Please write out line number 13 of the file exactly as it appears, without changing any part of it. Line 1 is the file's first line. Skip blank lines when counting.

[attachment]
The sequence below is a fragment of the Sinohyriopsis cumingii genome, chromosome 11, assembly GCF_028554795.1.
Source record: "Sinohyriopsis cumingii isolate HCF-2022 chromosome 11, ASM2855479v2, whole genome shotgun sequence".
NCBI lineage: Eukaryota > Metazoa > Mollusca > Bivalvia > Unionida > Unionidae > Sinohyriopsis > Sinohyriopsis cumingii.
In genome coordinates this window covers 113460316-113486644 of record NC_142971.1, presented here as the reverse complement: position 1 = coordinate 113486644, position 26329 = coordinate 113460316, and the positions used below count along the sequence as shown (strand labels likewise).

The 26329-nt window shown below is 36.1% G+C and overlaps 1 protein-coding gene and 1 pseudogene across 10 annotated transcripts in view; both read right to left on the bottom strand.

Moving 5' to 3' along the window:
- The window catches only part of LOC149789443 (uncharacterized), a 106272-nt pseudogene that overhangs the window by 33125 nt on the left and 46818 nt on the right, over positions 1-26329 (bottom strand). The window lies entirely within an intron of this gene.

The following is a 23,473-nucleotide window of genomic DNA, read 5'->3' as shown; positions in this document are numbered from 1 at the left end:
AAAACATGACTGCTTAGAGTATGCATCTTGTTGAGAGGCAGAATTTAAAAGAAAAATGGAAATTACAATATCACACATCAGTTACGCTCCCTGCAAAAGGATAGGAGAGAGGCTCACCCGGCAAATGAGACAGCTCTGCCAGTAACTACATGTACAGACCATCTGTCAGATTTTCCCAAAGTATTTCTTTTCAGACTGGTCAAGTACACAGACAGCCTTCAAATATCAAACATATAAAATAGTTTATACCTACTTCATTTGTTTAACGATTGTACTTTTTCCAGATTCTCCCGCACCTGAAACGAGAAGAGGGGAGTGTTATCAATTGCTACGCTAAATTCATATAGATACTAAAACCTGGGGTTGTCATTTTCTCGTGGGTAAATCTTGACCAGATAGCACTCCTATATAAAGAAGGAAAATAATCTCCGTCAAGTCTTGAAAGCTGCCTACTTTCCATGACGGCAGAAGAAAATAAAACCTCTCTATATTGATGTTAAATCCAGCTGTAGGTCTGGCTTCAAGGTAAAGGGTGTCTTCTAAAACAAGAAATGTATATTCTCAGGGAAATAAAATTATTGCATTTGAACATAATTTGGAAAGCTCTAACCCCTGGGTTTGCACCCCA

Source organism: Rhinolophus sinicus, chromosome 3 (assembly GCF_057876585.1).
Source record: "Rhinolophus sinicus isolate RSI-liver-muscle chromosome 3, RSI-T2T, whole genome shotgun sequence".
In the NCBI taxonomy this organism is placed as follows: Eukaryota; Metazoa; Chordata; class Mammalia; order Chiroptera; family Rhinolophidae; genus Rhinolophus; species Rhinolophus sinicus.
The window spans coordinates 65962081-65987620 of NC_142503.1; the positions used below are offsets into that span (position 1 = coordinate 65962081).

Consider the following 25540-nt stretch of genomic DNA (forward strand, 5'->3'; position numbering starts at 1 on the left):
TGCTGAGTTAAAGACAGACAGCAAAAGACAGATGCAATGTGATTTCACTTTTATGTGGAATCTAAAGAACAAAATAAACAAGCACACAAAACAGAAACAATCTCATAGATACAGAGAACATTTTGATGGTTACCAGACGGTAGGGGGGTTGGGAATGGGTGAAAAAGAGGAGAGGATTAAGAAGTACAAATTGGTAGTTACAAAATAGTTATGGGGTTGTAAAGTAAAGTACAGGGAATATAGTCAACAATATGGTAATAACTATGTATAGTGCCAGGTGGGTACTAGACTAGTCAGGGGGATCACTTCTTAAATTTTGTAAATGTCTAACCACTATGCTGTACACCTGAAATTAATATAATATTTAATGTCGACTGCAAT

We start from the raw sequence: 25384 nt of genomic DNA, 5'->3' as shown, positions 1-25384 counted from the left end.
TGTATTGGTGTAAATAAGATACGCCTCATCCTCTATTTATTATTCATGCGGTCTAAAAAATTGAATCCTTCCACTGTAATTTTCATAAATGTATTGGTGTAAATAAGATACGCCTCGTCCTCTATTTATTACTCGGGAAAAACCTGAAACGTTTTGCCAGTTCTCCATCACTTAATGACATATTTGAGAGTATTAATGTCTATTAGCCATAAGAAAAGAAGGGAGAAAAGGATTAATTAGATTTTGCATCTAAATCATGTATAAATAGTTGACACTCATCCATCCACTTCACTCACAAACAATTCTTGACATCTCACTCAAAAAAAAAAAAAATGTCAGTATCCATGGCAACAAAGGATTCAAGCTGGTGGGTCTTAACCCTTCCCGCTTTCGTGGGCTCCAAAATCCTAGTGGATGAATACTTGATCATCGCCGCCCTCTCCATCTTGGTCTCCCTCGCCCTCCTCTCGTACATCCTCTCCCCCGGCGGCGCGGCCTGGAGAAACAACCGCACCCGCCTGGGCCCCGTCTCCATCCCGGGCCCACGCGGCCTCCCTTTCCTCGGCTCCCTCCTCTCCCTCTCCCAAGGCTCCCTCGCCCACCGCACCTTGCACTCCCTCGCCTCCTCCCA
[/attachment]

The window spans coordinates 65962081-65987620 of NC_142503.1; the positions used below are offsets into that span (position 1 = coordinate 65962081).